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Abstract

Macroeconomic impact of foot-and-mouth disease vaccination strategies for an outbreak in the Midwestern United States: a computable general equilibrium.

Abstract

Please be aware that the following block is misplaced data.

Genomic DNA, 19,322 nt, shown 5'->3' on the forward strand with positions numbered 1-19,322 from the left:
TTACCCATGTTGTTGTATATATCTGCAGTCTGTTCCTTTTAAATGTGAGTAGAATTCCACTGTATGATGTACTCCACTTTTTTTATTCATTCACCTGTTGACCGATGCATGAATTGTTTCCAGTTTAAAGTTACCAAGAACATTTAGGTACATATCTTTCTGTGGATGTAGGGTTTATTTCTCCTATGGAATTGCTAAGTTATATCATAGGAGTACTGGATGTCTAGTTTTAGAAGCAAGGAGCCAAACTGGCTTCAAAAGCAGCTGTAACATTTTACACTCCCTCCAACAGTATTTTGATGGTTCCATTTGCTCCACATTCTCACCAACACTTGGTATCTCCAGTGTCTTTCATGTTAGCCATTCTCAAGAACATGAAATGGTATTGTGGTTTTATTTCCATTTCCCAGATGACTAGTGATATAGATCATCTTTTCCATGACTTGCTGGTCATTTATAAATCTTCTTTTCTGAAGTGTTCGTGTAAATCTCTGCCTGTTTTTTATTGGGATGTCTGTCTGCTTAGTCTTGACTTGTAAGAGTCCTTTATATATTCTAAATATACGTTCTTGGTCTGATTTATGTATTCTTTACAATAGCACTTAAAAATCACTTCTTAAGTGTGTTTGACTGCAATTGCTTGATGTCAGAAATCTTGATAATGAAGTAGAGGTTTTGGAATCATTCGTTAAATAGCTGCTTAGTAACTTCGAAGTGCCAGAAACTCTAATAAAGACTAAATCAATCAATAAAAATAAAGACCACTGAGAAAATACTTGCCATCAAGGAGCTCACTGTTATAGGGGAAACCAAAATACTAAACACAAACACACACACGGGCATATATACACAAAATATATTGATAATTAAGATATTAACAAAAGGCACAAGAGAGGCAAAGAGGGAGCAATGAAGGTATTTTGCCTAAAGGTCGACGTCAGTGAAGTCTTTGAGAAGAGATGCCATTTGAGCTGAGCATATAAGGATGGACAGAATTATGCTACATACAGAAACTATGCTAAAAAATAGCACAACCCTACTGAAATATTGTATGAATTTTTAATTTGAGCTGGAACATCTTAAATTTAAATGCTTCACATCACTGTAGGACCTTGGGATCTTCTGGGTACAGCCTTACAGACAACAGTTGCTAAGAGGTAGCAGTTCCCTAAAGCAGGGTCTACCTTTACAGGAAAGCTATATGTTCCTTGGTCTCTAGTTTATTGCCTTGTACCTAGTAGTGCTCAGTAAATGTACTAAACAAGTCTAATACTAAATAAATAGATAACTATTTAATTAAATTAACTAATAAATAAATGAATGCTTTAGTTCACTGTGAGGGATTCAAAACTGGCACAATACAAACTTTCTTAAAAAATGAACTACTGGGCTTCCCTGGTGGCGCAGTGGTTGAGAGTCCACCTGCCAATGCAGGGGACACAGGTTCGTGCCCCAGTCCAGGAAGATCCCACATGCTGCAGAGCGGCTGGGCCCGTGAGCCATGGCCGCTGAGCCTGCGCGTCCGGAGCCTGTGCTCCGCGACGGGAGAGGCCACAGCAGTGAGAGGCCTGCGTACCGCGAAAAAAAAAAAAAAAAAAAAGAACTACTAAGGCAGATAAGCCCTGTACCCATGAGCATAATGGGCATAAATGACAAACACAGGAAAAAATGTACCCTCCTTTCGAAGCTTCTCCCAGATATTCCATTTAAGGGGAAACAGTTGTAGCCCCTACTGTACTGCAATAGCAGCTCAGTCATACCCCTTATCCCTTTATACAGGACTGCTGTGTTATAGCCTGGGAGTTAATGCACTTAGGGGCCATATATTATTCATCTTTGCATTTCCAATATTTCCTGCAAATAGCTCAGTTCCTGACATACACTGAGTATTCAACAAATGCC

The impacts of alternative responses to a hypothetical foot-and-mouth disease (FMD) outbreak occurring in the Midwestern United States are estimated using the Regional Economic Modelling Incorporated Policy Insight + (REMI) computable general equilibrium model, with particular attention paid to the employment impact estimates. The impact on employment and GDP is estimated using forecasts of a 10-year period with disease outbreak duration up to 2 years. Fifteen different vaccination protocols are compared to a disease control protocol that relies on animal depopulation with no vaccination. Results show that over the 10-year study period, the strictly depopulation strategy that made no use of vaccination results in approximately 677,000 jobs lost with $47 billion GDP loss. Based on the analysis conducted, losses can be reduced through protocols that utilize vaccination strategies. Through a vaccinate-to-live strategy with the highest vaccination capacity and largest vaccination zone, savings can be as many as 509,000 jobs in comparison to the strategy that relies strictly on slaughter with no use of vaccination. By including detailed job losses by occupation, this study highlights the downstream employment effects and shows that job losses resulting from an FMD outbreak can go far beyond the farm sector impacts that have been reported in earlier studies. Understanding the impacts on employment by sector provides more actionable information than producer and consumer surplus estimates frequently reported in economic impact studies.